The Role of Unemployment in the Rise in Alternative Work Arrangements
AbstractThe share of U.S. workers in alternative work arrangements has increased substantially in recent decades. Micro longitudinal analyses show that unemployed workers are much more likely to transition into alternative work arrangements than other workers. Macro time-series evidence shows that weak labor market conditions lead to an increase in non-traditional work. But the estimated magnitudes imply that the Great Recession and high unemployment in the 2000s can account for only a modest part of the rise in alternative work. Secular factors associated with rising inequality and technological changes making it easier to contract out work appear to be the driving forces.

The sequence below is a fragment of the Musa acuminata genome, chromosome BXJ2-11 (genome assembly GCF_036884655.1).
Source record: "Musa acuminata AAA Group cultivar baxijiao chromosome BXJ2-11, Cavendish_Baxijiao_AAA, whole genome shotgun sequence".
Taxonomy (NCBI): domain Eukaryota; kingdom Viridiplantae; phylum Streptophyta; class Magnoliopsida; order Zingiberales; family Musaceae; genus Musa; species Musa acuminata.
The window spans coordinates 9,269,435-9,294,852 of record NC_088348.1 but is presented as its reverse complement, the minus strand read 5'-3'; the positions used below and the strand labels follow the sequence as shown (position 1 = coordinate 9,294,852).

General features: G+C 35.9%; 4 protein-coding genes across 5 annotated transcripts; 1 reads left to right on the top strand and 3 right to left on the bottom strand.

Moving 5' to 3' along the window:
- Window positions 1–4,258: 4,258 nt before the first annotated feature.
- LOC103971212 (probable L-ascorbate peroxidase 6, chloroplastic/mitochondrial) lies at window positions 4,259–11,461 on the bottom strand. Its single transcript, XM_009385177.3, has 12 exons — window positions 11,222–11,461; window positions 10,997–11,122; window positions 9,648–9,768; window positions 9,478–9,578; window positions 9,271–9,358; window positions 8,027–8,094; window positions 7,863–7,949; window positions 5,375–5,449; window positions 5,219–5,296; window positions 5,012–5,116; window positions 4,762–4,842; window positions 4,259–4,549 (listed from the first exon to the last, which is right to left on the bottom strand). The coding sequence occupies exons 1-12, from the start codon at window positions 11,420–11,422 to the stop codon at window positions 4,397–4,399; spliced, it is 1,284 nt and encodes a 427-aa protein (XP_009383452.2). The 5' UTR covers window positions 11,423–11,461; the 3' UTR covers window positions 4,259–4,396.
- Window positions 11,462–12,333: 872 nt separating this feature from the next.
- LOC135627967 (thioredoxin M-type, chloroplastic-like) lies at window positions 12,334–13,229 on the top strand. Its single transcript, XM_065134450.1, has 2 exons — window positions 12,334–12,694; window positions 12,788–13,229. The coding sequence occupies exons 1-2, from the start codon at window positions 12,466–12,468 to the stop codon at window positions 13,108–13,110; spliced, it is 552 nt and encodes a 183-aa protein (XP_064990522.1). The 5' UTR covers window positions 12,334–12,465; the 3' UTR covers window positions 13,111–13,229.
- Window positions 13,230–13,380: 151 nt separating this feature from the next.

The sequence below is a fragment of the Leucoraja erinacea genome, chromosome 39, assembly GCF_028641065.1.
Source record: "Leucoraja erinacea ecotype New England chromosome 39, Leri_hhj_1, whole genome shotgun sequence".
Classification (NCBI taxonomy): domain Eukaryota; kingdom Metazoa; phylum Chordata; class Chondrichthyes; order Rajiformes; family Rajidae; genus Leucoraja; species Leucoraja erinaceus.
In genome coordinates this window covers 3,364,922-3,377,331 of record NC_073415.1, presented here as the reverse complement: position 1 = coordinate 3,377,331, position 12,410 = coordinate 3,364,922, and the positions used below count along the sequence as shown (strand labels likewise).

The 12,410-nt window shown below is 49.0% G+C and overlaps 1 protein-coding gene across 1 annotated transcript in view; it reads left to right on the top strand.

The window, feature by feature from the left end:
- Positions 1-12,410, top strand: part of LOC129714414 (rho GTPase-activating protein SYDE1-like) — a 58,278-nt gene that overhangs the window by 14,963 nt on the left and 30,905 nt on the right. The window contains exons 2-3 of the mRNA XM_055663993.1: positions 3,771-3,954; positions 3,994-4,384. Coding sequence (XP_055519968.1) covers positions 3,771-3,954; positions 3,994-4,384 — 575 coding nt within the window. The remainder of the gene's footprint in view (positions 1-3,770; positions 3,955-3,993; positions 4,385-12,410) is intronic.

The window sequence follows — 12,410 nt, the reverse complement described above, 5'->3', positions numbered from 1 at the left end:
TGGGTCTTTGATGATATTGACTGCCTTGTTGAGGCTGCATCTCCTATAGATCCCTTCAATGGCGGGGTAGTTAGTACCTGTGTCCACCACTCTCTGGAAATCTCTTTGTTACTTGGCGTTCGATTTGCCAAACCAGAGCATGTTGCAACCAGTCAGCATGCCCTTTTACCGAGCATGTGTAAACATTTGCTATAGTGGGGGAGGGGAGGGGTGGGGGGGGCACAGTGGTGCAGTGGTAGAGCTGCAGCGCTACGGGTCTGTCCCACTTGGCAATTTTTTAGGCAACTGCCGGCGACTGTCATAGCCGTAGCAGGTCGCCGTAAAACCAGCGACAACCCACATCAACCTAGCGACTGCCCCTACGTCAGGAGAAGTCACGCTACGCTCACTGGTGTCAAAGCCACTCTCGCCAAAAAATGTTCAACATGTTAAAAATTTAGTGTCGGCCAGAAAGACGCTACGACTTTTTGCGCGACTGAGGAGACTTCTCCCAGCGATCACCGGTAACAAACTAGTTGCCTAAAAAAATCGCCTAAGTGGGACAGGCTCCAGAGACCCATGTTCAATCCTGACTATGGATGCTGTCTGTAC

CitationKatz, Lawrence F., and Alan B. Krueger. 2017. "The Role of Unemployment in the Rise in Alternative Work Arrangements." American Economic Review, 107 (5): 388-92. DOI: 10.1257/aer.p20171092
- E24 Employment; Unemployment; Wages; Intergenerational Income Distribution; Aggregate Human Capital; Aggregate Labor Productivity
- E32 Business Fluctuations; Cycles
- J22 Time Allocation and Labor Supply
- J24 Human Capital; Skills; Occupational Choice; Labor Productivity
- O33 Technological Change: Choices and Consequences; Diffusion Processes